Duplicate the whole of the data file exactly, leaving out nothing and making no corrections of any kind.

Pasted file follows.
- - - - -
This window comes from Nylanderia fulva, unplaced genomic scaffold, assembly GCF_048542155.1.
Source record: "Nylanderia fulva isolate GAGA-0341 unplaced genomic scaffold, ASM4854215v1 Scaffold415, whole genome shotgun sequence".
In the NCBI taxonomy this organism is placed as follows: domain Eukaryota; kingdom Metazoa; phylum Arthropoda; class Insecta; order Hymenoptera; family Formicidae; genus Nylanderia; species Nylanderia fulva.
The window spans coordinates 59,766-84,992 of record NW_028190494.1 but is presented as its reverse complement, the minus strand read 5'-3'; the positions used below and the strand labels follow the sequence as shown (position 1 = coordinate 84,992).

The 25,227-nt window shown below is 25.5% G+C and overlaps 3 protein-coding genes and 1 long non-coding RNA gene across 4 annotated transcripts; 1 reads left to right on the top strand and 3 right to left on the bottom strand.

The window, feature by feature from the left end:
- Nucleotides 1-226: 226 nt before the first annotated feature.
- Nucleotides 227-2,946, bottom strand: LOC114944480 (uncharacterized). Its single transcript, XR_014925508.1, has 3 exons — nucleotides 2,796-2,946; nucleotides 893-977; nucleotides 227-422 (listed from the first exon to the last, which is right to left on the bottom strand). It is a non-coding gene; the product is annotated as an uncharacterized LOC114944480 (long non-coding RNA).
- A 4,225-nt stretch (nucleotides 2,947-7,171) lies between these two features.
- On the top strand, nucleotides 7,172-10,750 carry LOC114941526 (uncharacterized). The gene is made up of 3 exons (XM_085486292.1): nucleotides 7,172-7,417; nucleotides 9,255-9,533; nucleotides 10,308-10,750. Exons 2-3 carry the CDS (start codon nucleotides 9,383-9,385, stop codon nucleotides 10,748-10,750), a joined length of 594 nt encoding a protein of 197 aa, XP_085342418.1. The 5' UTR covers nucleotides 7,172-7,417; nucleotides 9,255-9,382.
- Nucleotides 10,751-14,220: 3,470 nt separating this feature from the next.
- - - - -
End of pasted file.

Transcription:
This window comes from Nylanderia fulva, unplaced genomic scaffold, assembly GCF_048542155.1.
Source record: "Nylanderia fulva isolate GAGA-0341 unplaced genomic scaffold, ASM4854215v1 Scaffold415, whole genome shotgun sequence".
In the NCBI taxonomy this organism is placed as follows: domain Eukaryota; kingdom Metazoa; phylum Arthropoda; class Insecta; order Hymenoptera; family Formicidae; genus Nylanderia; species Nylanderia fulva.
The window spans coordinates 59,766-84,992 of record NW_028190494.1 but is presented as its reverse complement, the minus strand read 5'-3'; the positions used below and the strand labels follow the sequence as shown (position 1 = coordinate 84,992).

The 25,227-nt window shown below is 25.5% G+C and overlaps 3 protein-coding genes and 1 long non-coding RNA gene across 4 annotated transcripts; 1 reads left to right on the top strand and 3 right to left on the bottom strand.

The window, feature by feature from the left end:
- Nucleotides 1-226: 226 nt before the first annotated feature.
- Nucleotides 227-2,946, bottom strand: LOC114944480 (uncharacterized). Its single transcript, XR_014925508.1, has 3 exons — nucleotides 2,796-2,946; nucleotides 893-977; nucleotides 227-422 (listed from the first exon to the last, which is right to left on the bottom strand). It is a non-coding gene; the product is annotated as an uncharacterized LOC114944480 (long non-coding RNA).
- A 4,225-nt stretch (nucleotides 2,947-7,171) lies between these two features.
- On the top strand, nucleotides 7,172-10,750 carry LOC114941526 (uncharacterized). The gene is made up of 3 exons (XM_085486292.1): nucleotides 7,172-7,417; nucleotides 9,255-9,533; nucleotides 10,308-10,750. Exons 2-3 carry the CDS (start codon nucleotides 9,383-9,385, stop codon nucleotides 10,748-10,750), a joined length of 594 nt encoding a protein of 197 aa, XP_085342418.1. The 5' UTR covers nucleotides 7,172-7,417; nucleotides 9,255-9,382.
- Nucleotides 10,751-14,220: 3,470 nt separating this feature from the next.